TORONTO — The chess match is on.
As much as the Raptors signalled convincingly that they were the better team in their series opener against the Philadelphia 76ers, there was no chance they were going to get out of Game 2 of their second-round series at Scotiabank Arena without having to survive an attack on the proverbial Queen.
The Sixers weren’t going to allow their King to be tipped over without dipping into a bag of trick defences and calculated gambles designed to make the Raptors less comfortable at the very least.
That’s how playoff basketball works. If the regular season is high-paced checkers played while bleary-eyed from hopping through time zones and with lineups that shift nightly, the post-season brings rest, consistency and time for each coaching staff to cycle through options and consequences as if they’re a team of Grand Masters playing IBM’s Deep Blue.
It figured Kawhi Leonard would be a focal point of the Sixers big moves, given how he went legend (a career playoff-high 45 points) against Philly in Game 1. But can Leonard be fooled at this stage? And if a team is going to overcommit to slow him down, what is going to be left open?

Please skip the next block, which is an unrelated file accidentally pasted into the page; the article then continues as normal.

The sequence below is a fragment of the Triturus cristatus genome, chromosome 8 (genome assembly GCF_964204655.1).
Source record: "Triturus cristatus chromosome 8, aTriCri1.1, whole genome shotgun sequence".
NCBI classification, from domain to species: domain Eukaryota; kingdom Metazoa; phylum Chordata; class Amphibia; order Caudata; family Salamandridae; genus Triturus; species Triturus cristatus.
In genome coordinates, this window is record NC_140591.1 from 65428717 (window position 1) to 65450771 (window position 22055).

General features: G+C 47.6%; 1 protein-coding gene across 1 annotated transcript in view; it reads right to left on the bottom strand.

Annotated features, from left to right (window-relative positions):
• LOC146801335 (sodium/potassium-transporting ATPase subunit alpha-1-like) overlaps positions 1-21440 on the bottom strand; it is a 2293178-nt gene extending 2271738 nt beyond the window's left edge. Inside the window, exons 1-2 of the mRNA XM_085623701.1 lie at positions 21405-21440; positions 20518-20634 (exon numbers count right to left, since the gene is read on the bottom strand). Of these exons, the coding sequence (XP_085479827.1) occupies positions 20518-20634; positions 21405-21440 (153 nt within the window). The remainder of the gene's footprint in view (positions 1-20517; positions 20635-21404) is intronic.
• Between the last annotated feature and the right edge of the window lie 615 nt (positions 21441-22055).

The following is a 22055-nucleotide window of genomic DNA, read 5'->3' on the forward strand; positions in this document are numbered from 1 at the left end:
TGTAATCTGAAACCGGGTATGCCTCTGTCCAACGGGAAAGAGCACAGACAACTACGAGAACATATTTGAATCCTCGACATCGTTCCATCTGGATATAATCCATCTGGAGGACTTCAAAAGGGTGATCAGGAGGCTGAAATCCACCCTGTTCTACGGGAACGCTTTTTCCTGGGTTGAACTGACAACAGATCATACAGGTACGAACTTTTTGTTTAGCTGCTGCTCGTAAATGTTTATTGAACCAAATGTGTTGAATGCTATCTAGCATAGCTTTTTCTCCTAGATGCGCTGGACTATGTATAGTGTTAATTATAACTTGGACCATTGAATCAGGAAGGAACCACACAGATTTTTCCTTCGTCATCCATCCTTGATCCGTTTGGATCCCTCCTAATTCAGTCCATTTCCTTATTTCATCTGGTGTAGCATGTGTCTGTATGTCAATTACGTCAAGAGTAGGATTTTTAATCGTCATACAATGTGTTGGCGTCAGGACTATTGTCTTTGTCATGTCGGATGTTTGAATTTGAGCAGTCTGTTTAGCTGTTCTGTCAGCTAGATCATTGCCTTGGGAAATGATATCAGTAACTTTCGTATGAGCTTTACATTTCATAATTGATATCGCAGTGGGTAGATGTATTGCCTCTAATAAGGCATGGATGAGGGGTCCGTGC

The answer is no, not really. Leonard can’t be fooled and perhaps he can’t be stopped. The Sixers decided to cover the Raptors star with their athletic 6-foot-10 point guard Ben Simmons based on his relative success in Game 1. It didn’t matter much although Leonard did have to work harder for his 35 points, seven rebounds and six assists. The performance gave him a two-game Raptors playoff record of 80 points.
But there wasn’t a lot of shot-making going on beyond Leonard and the 76ers Jimmy Butler, their version of an all-NBA quality closer.
It was an ugly game, right out of 1995 — minus the flagrant fouls — with smart, well-designed defence beating offence time and time again.
But in winning time, the 76ers scored just enough as they blunted a Raptors comeback from down 11 with 5:19 left in the fourth and down 19 just before halftime. It was Butler who dragged his team past Leonard and the Raptors for the 94-89 win as he scored eight of his Sixers-high 30 points the final three minutes to hold off the Leonard, who scored nine of his game-high total in the fourth.
“This was James Butler,” said Sixers head coach Brett Brown. “He was the adult in the gym.”
Said Butler: “My name isn’t James. Literally, it’s Jimmy.”
Like we said, the guy couldn’t miss down the stretch.